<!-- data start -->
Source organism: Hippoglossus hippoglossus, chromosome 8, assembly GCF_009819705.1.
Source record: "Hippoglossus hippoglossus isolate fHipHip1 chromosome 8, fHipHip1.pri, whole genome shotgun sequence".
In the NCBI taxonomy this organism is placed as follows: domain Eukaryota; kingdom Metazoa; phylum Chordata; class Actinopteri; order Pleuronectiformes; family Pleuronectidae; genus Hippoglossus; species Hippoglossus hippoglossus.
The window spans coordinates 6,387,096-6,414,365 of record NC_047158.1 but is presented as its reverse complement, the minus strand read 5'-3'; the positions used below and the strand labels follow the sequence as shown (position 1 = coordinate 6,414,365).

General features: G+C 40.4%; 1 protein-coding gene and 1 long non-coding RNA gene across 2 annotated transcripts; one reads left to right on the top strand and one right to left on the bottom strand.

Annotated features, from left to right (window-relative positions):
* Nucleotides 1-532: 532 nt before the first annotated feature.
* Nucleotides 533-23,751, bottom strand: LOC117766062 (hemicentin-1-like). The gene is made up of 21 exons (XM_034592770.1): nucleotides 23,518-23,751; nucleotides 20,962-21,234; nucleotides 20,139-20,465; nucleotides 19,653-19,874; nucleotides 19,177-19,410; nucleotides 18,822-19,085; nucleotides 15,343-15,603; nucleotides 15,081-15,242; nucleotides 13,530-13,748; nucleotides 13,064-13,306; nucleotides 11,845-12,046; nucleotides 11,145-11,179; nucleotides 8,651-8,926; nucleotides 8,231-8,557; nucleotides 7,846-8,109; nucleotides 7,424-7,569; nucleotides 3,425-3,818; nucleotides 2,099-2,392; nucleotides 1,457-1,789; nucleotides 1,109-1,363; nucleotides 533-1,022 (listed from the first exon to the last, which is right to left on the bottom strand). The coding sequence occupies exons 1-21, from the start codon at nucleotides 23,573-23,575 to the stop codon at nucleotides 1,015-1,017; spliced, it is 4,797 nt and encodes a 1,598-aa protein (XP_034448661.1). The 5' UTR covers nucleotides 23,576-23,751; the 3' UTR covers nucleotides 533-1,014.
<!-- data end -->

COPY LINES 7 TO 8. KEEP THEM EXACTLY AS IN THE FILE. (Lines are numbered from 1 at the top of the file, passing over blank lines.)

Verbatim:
* Nucleotides 1-532: 532 nt before the first annotated feature.
* Nucleotides 533-23,751, bottom strand: LOC117766062 (hemicentin-1-like). The gene is made up of 21 exons (XM_034592770.1): nucleotides 23,518-23,751; nucleotides 20,962-21,234; nucleotides 20,139-20,465; nucleotides 19,653-19,874; nucleotides 19,177-19,410; nucleotides 18,822-19,085; nucleotides 15,343-15,603; nucleotides 15,081-15,242; nucleotides 13,530-13,748; nucleotides 13,064-13,306; nucleotides 11,845-12,046; nucleotides 11,145-11,179; nucleotides 8,651-8,926; nucleotides 8,231-8,557; nucleotides 7,846-8,109; nucleotides 7,424-7,569; nucleotides 3,425-3,818; nucleotides 2,099-2,392; nucleotides 1,457-1,789; nucleotides 1,109-1,363; nucleotides 533-1,022 (listed from the first exon to the last, which is right to left on the bottom strand). The coding sequence occupies exons 1-21, from the start codon at nucleotides 23,573-23,575 to the stop codon at nucleotides 1,015-1,017; spliced, it is 4,797 nt and encodes a 1,598-aa protein (XP_034448661.1). The 5' UTR covers nucleotides 23,576-23,751; the 3' UTR covers nucleotides 533-1,014.